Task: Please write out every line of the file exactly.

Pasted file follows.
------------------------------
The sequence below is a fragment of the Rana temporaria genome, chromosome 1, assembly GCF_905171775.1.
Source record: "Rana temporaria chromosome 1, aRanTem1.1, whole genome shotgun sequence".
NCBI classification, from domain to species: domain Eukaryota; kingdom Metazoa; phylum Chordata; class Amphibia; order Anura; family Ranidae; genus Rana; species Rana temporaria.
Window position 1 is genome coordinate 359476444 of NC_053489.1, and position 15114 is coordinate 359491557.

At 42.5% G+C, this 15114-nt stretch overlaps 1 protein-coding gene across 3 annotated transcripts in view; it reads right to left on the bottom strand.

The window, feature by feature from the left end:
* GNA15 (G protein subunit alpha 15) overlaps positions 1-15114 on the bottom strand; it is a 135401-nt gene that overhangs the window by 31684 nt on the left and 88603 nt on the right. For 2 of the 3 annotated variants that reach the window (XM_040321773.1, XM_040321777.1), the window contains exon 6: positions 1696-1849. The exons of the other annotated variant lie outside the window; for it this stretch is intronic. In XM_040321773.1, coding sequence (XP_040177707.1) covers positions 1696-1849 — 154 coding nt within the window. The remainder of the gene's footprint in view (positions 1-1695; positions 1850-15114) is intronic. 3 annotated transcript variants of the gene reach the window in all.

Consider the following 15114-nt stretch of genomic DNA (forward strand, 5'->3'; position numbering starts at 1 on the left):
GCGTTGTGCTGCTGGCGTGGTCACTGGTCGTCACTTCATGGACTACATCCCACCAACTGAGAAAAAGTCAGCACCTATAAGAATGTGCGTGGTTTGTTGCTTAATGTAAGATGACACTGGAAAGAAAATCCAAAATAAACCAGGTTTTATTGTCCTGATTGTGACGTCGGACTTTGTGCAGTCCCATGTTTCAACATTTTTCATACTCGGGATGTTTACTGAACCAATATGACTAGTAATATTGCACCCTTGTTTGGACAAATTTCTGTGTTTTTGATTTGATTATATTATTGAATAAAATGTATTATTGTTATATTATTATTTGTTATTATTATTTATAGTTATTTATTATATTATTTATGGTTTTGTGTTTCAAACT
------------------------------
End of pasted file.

The sequence below is a fragment of the Rana temporaria genome, chromosome 1, assembly GCF_905171775.1.
Source record: "Rana temporaria chromosome 1, aRanTem1.1, whole genome shotgun sequence".
NCBI classification, from domain to species: domain Eukaryota; kingdom Metazoa; phylum Chordata; class Amphibia; order Anura; family Ranidae; genus Rana; species Rana temporaria.
Window position 1 is genome coordinate 359476444 of NC_053489.1, and position 15114 is coordinate 359491557.

At 42.5% G+C, this 15114-nt stretch overlaps 1 protein-coding gene across 3 annotated transcripts in view; it reads right to left on the bottom strand.

The window, feature by feature from the left end:
* GNA15 (G protein subunit alpha 15) overlaps positions 1-15114 on the bottom strand; it is a 135401-nt gene that overhangs the window by 31684 nt on the left and 88603 nt on the right. For 2 of the 3 annotated variants that reach the window (XM_040321773.1, XM_040321777.1), the window contains exon 6: positions 1696-1849. The exons of the other annotated variant lie outside the window; for it this stretch is intronic. In XM_040321773.1, coding sequence (XP_040177707.1) covers positions 1696-1849 — 154 coding nt within the window. The remainder of the gene's footprint in view (positions 1-1695; positions 1850-15114) is intronic. 3 annotated transcript variants of the gene reach the window in all.

Consider the following 15114-nt stretch of genomic DNA (forward strand, 5'->3'; position numbering starts at 1 on the left):
GCGTTGTGCTGCTGGCGTGGTCACTGGTCGTCACTTCATGGACTACATCCCACCAACTGAGAAAAAGTCAGCACCTATAAGAATGTGCGTGGTTTGTTGCTTAATGTAAGATGACACTGGAAAGAAAATCCAAAATAAACCAGGTTTTATTGTCCTGATTGTGACGTCGGACTTTGTGCAGTCCCATGTTTCAACATTTTTCATACTCGGGATGTTTACTGAACCAATATGACTAGTAATATTGCACCCTTGTTTGGACAAATTTCTGTGTTTTTGATTTGATTATATTATTGAATAAAATGTATTATTGTTATATTATTATTTGTTATTATTATTTATAGTTATTTATTATATTATTTATGGTTTTGTGTTTCAAACT